Is There a Moving Target When It Comes to Compliance with Greenhouse Emission Standards and is the Trucking Industry Caught in the Crosshairs?
On April 1, 2021, the US Court of Appeals for the Second Circuit, in City of New York v. Chevron Corporation, 993 F.3d 81 (2d Cir. 2021), affirmed the dismissal of claims New York City brought against five of the top-ten largest cumulative producers of fossil fuels, foreign and domestic, in connection with their emission of greenhouse gases. The City brought claims of public nuisance, private nuisance, and trespass, and sought compensatory damages for past and future costs of changing the City’s infrastructure and property, as well as an injunction to abate the public nuisance and trespass should the oil companies fail to pay damages. The City did not argue that the companies’ conduct was illegal, but rather that the oil companies should bear the cost of the City’s efforts to mitigate the effects of global warming.
The Environmental Protection Agency serves to promulgate standards, rules, and programs to regulate pollution, carbon dioxide, and greenhouse gases, and enforce fuel-economy standards for stationary sources including power plants, as well as moving sources including cars, trucks, and aircraft. The Clean Air Act leaves the primary responsibility to states to regulate emissions with a source within their respective borders, but often limits states to simply comment on proposed EPA rules or on another state’s emission plan.
Ultimately, the Second Circuit held that New York City’s suit could not proceed under New York or federal common law as the City sought to impose New York nuisance standards on companies with emission sources outside of New York. However, the Court did not stop there. It went further and outlined how New York can redress pollution entering from out-of-state. The Court explained that a New York resident could bring a nuisance suit against a Connecticut-based emitter, for example under Connecticut law without overturning the Clean Air Act’s carefully balanced scheme, even if the alleged harm occurred in New York.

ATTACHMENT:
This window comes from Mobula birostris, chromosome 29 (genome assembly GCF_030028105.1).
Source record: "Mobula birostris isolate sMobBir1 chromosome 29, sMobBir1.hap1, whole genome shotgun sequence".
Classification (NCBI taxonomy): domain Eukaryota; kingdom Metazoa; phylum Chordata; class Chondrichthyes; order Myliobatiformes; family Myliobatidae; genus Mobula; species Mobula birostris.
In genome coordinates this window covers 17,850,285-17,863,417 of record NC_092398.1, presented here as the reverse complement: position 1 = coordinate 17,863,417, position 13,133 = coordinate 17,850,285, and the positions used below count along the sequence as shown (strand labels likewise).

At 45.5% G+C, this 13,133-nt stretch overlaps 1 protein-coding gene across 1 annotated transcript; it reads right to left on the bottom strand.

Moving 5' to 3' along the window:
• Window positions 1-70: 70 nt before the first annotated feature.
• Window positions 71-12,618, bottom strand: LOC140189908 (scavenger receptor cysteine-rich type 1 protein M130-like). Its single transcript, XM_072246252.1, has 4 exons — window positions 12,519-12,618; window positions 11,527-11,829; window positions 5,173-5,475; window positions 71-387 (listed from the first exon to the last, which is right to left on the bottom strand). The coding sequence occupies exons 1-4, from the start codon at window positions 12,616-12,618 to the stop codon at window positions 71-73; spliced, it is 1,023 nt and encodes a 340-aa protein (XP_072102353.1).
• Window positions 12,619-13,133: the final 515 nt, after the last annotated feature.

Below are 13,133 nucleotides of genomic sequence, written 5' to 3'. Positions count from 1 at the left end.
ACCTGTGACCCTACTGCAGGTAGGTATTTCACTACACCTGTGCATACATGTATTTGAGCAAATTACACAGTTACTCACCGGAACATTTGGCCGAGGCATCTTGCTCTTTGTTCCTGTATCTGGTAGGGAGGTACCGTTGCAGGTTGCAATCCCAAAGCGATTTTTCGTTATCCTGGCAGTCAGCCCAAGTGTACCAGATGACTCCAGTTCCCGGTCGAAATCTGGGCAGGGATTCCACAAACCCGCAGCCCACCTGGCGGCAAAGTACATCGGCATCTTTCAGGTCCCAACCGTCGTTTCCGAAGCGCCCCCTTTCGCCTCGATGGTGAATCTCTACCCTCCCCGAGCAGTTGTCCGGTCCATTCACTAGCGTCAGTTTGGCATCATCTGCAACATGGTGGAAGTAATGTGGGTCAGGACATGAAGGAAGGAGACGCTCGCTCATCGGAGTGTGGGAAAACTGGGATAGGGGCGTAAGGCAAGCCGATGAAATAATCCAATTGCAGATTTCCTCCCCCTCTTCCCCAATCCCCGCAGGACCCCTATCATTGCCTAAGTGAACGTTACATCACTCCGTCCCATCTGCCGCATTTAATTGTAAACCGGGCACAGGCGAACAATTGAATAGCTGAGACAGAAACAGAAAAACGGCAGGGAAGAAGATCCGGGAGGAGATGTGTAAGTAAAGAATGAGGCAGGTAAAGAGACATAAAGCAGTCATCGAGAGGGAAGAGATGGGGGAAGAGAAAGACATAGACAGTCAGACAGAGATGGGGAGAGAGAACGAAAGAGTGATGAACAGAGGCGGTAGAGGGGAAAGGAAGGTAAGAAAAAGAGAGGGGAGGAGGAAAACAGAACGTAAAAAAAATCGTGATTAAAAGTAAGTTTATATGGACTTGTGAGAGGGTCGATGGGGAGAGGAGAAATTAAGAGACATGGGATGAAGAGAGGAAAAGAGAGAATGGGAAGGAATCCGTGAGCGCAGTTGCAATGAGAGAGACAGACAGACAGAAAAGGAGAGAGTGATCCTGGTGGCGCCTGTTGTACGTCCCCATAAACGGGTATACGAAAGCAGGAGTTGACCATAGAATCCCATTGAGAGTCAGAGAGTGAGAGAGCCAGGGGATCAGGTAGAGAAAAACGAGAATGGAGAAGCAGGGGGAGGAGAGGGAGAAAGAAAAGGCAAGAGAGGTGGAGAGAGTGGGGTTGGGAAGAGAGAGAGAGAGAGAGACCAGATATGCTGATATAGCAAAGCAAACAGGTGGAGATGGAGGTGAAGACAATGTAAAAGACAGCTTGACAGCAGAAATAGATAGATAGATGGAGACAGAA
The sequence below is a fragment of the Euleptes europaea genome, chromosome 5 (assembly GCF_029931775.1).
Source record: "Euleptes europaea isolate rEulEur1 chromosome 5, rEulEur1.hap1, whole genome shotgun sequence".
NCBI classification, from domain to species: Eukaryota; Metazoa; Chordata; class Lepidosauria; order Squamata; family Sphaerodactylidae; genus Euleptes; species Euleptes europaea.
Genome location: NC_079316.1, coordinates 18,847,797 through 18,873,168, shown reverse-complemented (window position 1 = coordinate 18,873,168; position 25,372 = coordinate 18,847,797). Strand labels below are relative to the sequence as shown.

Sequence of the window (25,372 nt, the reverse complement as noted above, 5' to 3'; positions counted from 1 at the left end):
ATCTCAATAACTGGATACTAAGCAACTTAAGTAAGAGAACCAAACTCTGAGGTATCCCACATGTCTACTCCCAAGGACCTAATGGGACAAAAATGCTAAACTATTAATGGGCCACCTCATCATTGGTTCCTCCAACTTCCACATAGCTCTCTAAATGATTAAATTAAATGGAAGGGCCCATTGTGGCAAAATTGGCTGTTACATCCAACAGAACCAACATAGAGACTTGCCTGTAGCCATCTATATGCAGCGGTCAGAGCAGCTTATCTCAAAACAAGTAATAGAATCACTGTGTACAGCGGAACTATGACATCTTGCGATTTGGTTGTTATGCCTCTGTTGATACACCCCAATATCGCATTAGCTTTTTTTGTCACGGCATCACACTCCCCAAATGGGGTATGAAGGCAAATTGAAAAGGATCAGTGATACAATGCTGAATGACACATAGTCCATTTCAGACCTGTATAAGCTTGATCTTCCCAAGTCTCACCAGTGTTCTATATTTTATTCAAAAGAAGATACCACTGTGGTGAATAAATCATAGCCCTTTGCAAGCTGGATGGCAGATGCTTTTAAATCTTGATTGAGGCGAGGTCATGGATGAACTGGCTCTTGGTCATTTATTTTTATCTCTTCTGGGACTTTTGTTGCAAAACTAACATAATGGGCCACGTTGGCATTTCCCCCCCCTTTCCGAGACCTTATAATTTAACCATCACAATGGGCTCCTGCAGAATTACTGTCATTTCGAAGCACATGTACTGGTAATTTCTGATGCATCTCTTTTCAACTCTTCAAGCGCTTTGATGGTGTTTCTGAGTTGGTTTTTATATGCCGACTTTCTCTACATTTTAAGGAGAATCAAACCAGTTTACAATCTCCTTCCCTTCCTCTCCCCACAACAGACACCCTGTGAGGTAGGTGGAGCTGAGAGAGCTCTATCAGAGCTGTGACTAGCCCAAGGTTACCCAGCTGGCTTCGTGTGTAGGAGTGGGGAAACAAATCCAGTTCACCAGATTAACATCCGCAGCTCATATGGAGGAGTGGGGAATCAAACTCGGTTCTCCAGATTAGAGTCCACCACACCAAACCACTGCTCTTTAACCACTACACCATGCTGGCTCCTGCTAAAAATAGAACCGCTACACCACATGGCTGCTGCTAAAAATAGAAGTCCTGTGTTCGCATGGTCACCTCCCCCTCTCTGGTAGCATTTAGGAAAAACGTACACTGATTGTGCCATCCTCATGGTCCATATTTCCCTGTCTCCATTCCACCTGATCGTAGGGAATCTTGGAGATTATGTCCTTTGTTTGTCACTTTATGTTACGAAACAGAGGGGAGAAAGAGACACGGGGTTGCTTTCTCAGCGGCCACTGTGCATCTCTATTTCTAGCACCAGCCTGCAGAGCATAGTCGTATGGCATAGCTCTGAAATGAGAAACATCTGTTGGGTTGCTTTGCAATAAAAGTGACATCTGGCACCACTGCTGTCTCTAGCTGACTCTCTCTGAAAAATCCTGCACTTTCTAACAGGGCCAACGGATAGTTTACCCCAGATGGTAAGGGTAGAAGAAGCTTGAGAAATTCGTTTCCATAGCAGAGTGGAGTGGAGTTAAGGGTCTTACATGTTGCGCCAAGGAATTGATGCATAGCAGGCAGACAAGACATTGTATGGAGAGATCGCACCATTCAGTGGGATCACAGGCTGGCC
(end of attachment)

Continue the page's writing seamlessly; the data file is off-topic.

So what does this mean for transportation companies? According to the EPA, the transportation sector generates the largest share of US greenhouse gas emissions, 29% of all emissions in 2019. This makes transportation companies the next most likely targets for these types of environmental claims. As efforts to mitigate global warming gain traction the transportation industry will be placed squarely in the crosshairs.
What are the immediate implications of the Second Circuit’s decision for the transportation industry? One is that transportation companies can reasonably expect to be held accountable for the pollution they emit in any state, pursuant to that state’s law. For example, a company that sends a pollution –emitting truck through the Bronx may be liable for damages under New York law.
The transportation industry may find one kernel of comfort from this decision, as it is consistent with the position that transportation companies are not required to incur the cost of complying with the “strictest standards” in US jurisdictions at any given time regardless of whether their businesses actually operate in those jurisdictions, in addition to complying with federal law. However, that is little protection for an industry that is facing numerous complex legal and regulatory hurdles.
Accordingly, the best and perhaps most cost-effective practice is for companies to first understand the nature of the legal and regulatory framework as it pertains to mitigation of greenhouse emissions and then strategically plan a multilevel response. One such level of that response almost certainly will be further litigation at the circuit level as well as the United States Supreme Court challenging various admission standards and schemes. MG+M is closely following the state and federal cases involving disputes subject to the Clean Air Act and related statutes, and will provide further updates as new developments arise.